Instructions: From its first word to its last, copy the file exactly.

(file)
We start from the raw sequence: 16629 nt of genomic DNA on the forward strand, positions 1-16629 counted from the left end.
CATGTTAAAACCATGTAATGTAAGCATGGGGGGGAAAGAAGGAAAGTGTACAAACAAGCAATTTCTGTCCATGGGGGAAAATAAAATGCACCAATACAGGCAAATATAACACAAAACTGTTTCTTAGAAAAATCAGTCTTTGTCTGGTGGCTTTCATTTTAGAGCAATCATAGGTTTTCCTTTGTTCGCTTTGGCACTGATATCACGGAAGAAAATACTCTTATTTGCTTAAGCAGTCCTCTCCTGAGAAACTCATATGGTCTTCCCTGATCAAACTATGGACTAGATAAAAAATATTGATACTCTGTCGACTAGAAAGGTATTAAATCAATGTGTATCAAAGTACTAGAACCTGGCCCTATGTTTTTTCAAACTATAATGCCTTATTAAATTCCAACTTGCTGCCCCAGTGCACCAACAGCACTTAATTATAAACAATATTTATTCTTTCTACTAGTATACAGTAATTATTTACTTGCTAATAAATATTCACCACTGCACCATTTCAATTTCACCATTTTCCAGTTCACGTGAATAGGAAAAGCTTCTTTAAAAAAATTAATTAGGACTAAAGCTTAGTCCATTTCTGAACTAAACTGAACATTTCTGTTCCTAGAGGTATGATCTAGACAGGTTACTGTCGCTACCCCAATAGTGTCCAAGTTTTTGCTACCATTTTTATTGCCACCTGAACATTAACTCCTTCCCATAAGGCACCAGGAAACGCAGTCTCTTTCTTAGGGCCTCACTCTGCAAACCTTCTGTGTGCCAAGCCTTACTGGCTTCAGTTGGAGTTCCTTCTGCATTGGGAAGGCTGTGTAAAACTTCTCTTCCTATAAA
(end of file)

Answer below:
We start from the raw sequence: 16629 nt of genomic DNA on the forward strand, positions 1-16629 counted from the left end.
CATGTTAAAACCATGTAATGTAAGCATGGGGGGGAAAGAAGGAAAGTGTACAAACAAGCAATTTCTGTCCATGGGGGAAAATAAAATGCACCAATACAGGCAAATATAACACAAAACTGTTTCTTAGAAAAATCAGTCTTTGTCTGGTGGCTTTCATTTTAGAGCAATCATAGGTTTTCCTTTGTTCGCTTTGGCACTGATATCACGGAAGAAAATACTCTTATTTGCTTAAGCAGTCCTCTCCTGAGAAACTCATATGGTCTTCCCTGATCAAACTATGGACTAGATAAAAAATATTGATACTCTGTCGACTAGAAAGGTATTAAATCAATGTGTATCAAAGTACTAGAACCTGGCCCTATGTTTTTTCAAACTATAATGCCTTATTAAATTCCAACTTGCTGCCCCAGTGCACCAACAGCACTTAATTATAAACAATATTTATTCTTTCTACTAGTATACAGTAATTATTTACTTGCTAATAAATATTCACCACTGCACCATTTCAATTTCACCATTTTCCAGTTCACGTGAATAGGAAAAGCTTCTTTAAAAAAATTAATTAGGACTAAAGCTTAGTCCATTTCTGAACTAAACTGAACATTTCTGTTCCTAGAGGTATGATCTAGACAGGTTACTGTCGCTACCCCAATAGTGTCCAAGTTTTTGCTACCATTTTTATTGCCACCTGAACATTAACTCCTTCCCATAAGGCACCAGGAAACGCAGTCTCTTTCTTAGGGCCTCACTCTGCAAACCTTCTGTGTGCCAAGCCTTACTGGCTTCAGTTGGAGTTCCTTCTGCATTGGGAAGGCTGTGTAAAACTTCTCTTCCTATAAA